If you squint, you might spot the elves
It is foggy this morning and that is just the kind of weather elves love. Sometimes, if I squint really hard, I think I see some movement in the woods near my house and I wonder if there might be an elf afoot.
You see, we have an elf tree in our woods. It got its name from my granddaughters years ago. The tree is the shell of a tall old fellow. Most of it isn’t living anymore so its bare branches make a perfect elf perch.
My grandchildren proclaimed it the elf tree one winter afternoon when they rode the golf cart along the trail my husband made in the woods.
“Look Gran,” they cried, it’s a tree for elves to sit in.”
Now know that are few months earlier, it was a tree for spooks to sit in. They also declared this on an afternoon golf cart ride that ended with a bonfire and stories about, well, spooks.
Eventually, the elves won out over the spooks and it officially became, The Blackmon Elf Tree. As I understand it, elves need a place to gather at the end of a busy day spent watching kids for their boss, Santa. You know the day shift clocks out at the elf tree while the night shift clocks in and heads out to see if boys and girls are getting to bed on time.
Maybe the ones ending the day sip cups of elf tea while they rest on the limbs and discuss how things are going with the children assigned to them.
“Well, it is looking pretty good for Allison this year,” says one unusually tall elf sitting on a low limb. “She did everything her mother asked her to do today — picked up her toys, was kind to her brother. Yep, it’s looking good.”
“Mine was much better today,” chimes in a second elf. “Yes, indeed things are looking up for Aaron. He helped his mother and was really good at school.”
And so the conversations continue as the sun begins to set in the woods.
“I’m happy that Lexie was very good today, much better than when I first arrived,” says the smallest elf of all. “She played with her little sister and didn’t have a single argument with her older one. I’m thinking Santa is going to be real pleased when I tell him.”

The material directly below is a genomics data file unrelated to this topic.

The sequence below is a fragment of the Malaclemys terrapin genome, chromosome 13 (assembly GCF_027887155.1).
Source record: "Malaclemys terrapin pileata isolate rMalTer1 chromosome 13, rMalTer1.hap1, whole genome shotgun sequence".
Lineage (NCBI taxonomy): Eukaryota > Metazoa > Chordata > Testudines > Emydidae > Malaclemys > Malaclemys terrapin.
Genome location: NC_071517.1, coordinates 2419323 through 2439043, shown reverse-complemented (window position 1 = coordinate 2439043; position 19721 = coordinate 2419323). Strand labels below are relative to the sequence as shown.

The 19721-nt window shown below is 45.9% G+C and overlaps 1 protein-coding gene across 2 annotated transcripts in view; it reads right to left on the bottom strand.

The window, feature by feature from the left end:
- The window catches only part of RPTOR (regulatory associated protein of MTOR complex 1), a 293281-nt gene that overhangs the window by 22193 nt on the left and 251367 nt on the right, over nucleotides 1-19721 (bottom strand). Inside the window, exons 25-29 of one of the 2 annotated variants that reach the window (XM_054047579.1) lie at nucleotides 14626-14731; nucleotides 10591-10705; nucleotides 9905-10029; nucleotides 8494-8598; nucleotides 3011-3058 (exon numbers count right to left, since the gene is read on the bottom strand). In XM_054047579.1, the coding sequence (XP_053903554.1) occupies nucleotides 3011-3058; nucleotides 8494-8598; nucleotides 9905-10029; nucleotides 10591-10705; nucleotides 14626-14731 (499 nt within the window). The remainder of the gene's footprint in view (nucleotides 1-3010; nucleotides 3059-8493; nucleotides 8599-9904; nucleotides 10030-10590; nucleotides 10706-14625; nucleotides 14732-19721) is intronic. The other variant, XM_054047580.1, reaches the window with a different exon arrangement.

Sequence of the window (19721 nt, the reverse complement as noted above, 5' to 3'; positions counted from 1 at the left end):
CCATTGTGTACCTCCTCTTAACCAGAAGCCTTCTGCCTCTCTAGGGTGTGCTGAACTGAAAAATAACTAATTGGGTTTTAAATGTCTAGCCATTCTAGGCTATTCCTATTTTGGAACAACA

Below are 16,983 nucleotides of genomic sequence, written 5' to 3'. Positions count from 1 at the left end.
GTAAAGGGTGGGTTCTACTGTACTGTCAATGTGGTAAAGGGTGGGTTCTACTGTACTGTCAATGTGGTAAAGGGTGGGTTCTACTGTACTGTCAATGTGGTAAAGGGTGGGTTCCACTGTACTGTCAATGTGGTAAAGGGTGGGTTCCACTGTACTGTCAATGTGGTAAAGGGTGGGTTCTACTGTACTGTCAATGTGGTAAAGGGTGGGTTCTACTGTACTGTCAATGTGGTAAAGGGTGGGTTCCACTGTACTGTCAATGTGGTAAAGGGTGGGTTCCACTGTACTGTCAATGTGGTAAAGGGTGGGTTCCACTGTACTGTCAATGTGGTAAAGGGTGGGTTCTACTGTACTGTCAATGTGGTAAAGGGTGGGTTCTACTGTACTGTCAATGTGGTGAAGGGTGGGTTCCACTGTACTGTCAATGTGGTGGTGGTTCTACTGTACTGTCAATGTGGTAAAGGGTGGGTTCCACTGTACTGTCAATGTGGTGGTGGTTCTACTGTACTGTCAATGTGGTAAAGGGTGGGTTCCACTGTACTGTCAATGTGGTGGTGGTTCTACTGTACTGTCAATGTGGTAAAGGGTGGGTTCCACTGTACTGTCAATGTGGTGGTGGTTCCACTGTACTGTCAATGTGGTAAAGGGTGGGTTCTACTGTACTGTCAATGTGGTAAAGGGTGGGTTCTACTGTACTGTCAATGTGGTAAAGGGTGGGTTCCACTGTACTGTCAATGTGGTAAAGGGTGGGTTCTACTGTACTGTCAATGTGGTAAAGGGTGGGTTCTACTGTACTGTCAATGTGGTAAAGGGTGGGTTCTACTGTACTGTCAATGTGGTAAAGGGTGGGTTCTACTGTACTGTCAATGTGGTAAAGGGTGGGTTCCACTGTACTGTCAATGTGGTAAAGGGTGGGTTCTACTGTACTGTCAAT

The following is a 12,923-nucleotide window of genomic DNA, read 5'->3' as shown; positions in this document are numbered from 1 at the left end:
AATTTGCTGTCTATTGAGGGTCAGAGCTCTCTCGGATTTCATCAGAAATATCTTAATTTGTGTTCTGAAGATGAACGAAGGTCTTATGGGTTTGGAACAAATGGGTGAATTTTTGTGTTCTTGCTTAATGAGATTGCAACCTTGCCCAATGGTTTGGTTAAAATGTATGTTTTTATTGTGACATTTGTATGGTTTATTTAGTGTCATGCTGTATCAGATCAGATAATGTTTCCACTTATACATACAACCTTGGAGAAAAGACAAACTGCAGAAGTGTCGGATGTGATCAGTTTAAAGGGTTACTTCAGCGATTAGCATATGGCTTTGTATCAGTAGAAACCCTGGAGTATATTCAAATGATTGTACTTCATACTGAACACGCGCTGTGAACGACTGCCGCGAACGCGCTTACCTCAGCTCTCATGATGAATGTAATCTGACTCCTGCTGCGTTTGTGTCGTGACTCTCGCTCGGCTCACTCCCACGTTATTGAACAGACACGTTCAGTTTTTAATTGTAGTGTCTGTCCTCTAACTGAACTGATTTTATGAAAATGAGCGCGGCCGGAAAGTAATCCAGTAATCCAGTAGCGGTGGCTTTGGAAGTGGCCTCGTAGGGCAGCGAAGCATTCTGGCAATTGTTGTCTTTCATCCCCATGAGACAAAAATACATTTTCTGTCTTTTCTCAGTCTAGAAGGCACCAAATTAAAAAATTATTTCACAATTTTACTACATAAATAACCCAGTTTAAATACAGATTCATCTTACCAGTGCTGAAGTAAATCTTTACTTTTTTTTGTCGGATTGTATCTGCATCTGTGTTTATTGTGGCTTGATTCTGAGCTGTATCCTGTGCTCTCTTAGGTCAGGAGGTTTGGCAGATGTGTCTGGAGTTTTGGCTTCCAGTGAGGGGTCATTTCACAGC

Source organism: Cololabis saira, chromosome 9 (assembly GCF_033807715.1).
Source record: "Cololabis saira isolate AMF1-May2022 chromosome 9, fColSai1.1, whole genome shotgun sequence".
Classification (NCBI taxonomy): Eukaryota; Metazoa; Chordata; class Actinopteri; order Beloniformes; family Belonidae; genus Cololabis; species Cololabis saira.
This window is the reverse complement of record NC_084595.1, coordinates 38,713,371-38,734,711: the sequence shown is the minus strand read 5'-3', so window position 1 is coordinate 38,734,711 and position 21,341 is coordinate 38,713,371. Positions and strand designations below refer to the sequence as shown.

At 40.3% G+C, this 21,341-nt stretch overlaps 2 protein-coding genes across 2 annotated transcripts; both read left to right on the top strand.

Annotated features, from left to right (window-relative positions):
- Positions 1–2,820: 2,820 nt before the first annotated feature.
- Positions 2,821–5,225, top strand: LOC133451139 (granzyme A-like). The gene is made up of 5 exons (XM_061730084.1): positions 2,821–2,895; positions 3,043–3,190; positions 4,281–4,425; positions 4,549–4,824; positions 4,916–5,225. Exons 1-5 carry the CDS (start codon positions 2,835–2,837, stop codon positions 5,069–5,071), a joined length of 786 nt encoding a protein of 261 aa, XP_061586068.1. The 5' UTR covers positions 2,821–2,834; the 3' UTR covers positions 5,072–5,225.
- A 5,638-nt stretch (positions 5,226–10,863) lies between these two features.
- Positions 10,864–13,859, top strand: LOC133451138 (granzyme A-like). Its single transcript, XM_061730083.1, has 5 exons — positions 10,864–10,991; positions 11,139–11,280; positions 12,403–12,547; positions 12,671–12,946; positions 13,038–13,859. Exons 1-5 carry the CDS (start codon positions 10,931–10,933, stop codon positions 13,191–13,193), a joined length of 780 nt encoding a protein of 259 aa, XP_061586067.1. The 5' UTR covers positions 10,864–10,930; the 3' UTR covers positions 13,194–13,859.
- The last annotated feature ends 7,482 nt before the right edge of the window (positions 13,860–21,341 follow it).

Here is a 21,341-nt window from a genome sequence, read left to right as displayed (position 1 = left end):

After a dinner of sugar cookies, candy canes and more elf tea, they start to settle down for the night. As the owl choir sings nearby, one by one the elves drift to sleep and dream they ride flying reindeer and play hide-n-seek in Santa’s workshop.
Meanwhile, night shift elves visit their elf-on-the-shelf friends to get their latest reports. Then they sit quietly in the shadows as children sleep, watching over them until morning.
When the sun rises, the process starts again. Night elves return to rest for the day in the elf tree while day shift elves scatter into the world to see their children.
As Christmas Day approaches, they are in constant contact with Santa. I don’t know what magic they use because elves don’t need cell phones. They’ve been around since long before cell phones.
What I do know is they love children — all of them. (I have a hunch that in the end elves always give Santa good reports on the children they watch.)
I’m pretty sure Santa stops to pick up the elves who live in my woods. Why, on Christmas Eve years ago, my own children saw a strange light that was surely Santa gathering his elves, but that’s a story for another time.
I walked to the elf tree not long ago and as I looked up through its branches, something occurred to me. There are elf trees everywhere. You might even have one hiding way back in the corner of your yard.
And, on a foggy morning — if you squint real hard, you might see those elves changing shifts.
Nancy Blackmon is a former newspaper editor and a yoga teacher.